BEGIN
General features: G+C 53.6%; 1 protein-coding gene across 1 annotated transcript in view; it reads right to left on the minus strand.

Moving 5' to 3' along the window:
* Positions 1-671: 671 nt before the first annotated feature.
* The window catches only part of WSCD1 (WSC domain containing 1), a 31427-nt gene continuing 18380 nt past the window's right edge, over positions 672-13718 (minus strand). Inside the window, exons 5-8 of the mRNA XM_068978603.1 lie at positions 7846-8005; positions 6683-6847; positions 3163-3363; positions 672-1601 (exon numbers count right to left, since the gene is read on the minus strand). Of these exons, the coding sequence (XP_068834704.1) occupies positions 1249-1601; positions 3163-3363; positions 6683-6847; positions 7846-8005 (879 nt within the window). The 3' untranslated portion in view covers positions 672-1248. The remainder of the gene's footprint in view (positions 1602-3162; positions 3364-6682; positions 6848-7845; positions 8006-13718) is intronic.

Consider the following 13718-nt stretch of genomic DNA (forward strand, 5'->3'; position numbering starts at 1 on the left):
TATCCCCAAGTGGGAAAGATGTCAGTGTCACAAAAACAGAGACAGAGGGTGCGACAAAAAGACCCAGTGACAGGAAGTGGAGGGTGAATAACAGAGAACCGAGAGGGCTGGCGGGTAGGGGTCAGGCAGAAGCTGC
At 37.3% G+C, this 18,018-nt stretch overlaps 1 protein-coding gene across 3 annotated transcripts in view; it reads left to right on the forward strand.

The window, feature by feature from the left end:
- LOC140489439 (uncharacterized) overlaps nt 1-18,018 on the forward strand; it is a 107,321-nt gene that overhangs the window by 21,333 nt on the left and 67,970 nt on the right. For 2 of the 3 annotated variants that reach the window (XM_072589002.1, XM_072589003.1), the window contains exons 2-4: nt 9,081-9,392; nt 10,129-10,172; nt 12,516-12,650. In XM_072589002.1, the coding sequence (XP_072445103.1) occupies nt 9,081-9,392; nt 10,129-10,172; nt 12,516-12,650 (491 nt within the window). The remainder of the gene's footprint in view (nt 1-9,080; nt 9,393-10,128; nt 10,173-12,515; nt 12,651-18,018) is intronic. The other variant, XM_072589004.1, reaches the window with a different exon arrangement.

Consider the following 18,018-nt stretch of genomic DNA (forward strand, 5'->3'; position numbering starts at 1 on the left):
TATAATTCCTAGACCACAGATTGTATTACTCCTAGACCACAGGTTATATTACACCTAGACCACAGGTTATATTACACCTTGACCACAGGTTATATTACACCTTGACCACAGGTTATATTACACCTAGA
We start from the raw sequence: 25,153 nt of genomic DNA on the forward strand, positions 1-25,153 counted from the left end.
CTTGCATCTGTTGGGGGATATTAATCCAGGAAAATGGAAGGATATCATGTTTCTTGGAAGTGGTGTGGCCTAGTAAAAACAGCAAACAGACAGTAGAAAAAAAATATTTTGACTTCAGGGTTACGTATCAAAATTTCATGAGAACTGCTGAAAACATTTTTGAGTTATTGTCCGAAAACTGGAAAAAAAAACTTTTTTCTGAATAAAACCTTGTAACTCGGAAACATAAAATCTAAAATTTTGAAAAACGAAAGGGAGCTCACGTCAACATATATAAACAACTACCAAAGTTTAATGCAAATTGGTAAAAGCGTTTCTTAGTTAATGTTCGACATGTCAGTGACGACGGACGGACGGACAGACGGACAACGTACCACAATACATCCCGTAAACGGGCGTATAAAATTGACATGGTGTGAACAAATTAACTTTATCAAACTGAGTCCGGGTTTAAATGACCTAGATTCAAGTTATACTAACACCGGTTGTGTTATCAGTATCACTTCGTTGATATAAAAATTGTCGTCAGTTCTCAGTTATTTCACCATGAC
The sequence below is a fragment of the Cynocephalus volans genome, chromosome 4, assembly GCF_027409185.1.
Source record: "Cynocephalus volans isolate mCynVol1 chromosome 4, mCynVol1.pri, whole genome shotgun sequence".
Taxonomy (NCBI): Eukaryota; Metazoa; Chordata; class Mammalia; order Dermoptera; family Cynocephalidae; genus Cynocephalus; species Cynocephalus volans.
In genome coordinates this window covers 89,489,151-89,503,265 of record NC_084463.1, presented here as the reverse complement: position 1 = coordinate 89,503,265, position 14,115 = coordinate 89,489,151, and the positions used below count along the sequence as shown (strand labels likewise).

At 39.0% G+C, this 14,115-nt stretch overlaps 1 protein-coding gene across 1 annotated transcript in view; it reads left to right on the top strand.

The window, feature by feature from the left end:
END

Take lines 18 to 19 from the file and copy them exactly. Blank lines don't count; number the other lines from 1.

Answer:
At 39.0% G+C, this 14,115-nt stretch overlaps 1 protein-coding gene across 1 annotated transcript in view; it reads left to right on the top strand.

The window, feature by feature from the left end: